Clocks in the Americas and the Caribbean Islands are now ticking in unison thanks to the work of the Sistema Interamericano de Metrologia (SIM), a regional metrology organization that works to promote accurate measurements throughout the Americas. Since 2005, SIM has been building a time network, designed by the U.S. National Institute of Standards and Technology, that now extends to 16 nations.
The SIM Time Network allows each of these nations to continuously compare their clocks, with the time differences between the nations displayed on a SIM Web site. These time differences generally are very small, often less than 100 nanoseconds (100 billionths of a second).
It has been said that the world's most commonly asked question is "What time is it?" Nations that maintain accurate time standards benefit all of their residents. Accurate time and synchronization are crucial for much or our modern technology, enabling the efficient operation of telecommunications, computer networks, electric power distribution, and many other parts of the technology infrastructure that we use every day.
The SIM Time Network began in 2005 by adopting technology developed at NIST to more easily distribute accurate time and frequency information to remote locations. NIST developed a self-contained, user-friendly system about the size of a microwave oven that can be quickly installed in any laboratory. One or more atomic clocks then are connected to the automated system, which uses the Internet and the Global Positioning System (GPS) to compare the clocks' time with clocks at other laboratories on the network and report the results to the central servers of the SIM Time Network.
The SIM Time Network initially compared the national time standards among Canada, Mexico and the United States. The network has been rapidly expanding, and now includes time standards in Argentina, Brazil, Chile, Colombia, Costa Rica, Jamaica, Panama, Paraguay, Peru, St. Lucia, Uruguay, Guatemala, and Trinidad and Tobago as well. The time from each nation is measured every second, and the measurements are transferred across the network every 10 minutes and displayed on the Internet. The results are publicly available so that anyone can see in near real-time comparisons between the time standards for all the participating countries.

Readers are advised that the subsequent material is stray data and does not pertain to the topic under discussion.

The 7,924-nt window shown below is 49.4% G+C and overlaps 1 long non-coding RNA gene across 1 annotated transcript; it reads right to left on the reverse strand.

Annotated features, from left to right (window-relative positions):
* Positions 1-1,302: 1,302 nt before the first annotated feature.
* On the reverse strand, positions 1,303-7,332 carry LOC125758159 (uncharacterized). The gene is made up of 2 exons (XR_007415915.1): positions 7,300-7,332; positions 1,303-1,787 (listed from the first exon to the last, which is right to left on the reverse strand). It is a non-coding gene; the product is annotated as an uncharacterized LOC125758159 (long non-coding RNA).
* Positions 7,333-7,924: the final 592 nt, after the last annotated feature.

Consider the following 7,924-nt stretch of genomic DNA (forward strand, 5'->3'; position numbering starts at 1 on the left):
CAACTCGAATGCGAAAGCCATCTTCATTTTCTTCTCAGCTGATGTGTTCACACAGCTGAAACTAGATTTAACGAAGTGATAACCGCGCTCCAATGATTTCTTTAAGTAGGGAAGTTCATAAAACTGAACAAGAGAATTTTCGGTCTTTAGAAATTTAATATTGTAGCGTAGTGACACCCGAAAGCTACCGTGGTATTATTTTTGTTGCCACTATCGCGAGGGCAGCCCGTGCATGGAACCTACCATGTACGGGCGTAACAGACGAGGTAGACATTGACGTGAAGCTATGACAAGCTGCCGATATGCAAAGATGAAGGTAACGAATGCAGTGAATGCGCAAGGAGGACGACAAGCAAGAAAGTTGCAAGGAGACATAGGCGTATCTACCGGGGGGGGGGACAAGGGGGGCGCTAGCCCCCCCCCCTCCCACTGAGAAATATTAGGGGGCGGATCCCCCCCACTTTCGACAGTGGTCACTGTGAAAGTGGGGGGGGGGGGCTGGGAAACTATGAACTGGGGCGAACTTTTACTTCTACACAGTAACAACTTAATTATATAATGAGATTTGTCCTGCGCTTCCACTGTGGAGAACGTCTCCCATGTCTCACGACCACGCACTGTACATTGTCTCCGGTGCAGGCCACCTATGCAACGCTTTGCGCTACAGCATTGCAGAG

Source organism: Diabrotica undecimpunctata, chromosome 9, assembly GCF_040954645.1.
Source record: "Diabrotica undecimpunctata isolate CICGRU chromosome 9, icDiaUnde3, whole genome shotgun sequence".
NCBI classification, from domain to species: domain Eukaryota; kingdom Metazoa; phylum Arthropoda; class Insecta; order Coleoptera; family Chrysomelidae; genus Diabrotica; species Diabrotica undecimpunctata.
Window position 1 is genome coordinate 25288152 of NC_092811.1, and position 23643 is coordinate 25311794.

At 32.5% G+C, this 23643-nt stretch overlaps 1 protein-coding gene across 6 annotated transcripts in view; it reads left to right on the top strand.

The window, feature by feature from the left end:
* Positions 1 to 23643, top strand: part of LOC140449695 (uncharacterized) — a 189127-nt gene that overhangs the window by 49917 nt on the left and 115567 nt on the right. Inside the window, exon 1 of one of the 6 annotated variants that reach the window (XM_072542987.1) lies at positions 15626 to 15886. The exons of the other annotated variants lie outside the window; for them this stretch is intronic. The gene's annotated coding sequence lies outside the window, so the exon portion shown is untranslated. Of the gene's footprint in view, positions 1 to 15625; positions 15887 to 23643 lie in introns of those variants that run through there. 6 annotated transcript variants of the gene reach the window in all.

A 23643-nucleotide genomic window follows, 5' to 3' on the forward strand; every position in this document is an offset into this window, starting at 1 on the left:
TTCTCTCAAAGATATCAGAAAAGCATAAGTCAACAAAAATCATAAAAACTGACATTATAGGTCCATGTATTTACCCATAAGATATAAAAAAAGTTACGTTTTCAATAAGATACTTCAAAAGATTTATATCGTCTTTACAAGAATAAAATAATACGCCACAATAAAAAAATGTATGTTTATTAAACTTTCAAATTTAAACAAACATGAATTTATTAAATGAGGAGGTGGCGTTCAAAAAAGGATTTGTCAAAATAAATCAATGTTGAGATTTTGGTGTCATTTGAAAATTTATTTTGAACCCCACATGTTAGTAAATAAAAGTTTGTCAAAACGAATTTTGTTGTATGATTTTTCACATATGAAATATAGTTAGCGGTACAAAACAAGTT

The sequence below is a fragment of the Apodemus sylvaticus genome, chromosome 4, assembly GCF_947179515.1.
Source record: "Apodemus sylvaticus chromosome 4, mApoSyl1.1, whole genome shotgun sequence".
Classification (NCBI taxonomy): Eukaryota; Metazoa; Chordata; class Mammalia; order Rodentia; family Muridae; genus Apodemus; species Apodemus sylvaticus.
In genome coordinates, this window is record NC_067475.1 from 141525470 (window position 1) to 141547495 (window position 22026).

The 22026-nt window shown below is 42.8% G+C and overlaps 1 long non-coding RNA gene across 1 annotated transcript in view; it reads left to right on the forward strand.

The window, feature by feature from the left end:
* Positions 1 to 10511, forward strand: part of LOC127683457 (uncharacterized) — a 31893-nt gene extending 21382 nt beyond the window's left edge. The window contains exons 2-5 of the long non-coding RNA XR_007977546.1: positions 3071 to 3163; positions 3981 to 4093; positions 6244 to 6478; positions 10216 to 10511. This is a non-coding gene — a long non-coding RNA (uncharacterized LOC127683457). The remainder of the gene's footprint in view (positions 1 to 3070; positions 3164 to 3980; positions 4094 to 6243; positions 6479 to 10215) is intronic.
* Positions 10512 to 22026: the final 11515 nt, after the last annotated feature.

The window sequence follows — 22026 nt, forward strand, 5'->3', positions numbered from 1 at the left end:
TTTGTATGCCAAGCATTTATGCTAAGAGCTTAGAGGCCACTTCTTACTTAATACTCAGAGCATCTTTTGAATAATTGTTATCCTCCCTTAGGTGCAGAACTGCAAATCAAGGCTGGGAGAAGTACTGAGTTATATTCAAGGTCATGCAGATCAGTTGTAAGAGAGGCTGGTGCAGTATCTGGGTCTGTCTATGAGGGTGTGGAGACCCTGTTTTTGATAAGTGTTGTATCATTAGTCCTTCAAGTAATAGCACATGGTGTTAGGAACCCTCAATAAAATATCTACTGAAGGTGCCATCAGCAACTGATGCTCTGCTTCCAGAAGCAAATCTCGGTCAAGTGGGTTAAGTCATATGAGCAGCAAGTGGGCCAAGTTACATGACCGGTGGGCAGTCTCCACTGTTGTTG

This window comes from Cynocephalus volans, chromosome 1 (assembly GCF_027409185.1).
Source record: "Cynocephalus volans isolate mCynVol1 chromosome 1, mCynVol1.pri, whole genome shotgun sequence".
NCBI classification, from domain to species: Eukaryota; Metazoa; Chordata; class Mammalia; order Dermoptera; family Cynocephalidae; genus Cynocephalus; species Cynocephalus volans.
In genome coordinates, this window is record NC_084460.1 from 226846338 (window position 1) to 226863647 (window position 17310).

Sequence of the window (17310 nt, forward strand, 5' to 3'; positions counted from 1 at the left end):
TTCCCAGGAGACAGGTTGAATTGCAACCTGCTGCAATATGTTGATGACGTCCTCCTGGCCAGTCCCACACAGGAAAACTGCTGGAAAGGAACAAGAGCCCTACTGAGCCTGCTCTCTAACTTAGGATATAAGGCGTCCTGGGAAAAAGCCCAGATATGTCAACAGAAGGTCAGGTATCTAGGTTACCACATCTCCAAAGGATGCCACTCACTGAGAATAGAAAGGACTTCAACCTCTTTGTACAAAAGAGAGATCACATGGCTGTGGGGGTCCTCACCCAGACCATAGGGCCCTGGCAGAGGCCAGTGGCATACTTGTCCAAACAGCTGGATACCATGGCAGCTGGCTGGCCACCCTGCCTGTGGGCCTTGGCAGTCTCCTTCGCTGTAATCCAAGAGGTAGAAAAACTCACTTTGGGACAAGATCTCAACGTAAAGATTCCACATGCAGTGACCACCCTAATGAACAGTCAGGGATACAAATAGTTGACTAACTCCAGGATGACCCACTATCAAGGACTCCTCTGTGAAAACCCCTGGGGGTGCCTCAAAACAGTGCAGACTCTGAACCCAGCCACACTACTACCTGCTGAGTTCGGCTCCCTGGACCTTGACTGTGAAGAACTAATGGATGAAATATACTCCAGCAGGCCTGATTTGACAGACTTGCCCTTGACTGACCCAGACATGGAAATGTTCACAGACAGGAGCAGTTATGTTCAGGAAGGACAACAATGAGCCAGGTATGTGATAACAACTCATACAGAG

Michael Lombardi, the NIST scientist who designed the network, says that it has helped several laboratories gain status as the official timekeepers for their respective countries, and several of the SIM Time Network participants also have begun participating for the first time in the generation of official international time—Coordinated Universal Time (UTC)—a sort of weighted average of time kept by official clocks maintained by the International Bureau of Weights and Measures in France (French acronym BIPM).
The SIM Time Network has led to increased cooperation and scientific collaboration among its members. Mauricio Lopez of the Centro Nacional de Metrología (CENAM) of Mexico, who chairs the SIM Time and Frequency Working group, and his staff at CENAM led the development of a project that combines the time kept by all of the clocks in the network and produces an average timescale, called SIM Time (SIMT). The laboratories in the network can then compare their clocks to each other and to SIMT.
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More information: o see the SIM Time Network in action, visit tf.nist.gov/sim/index.htm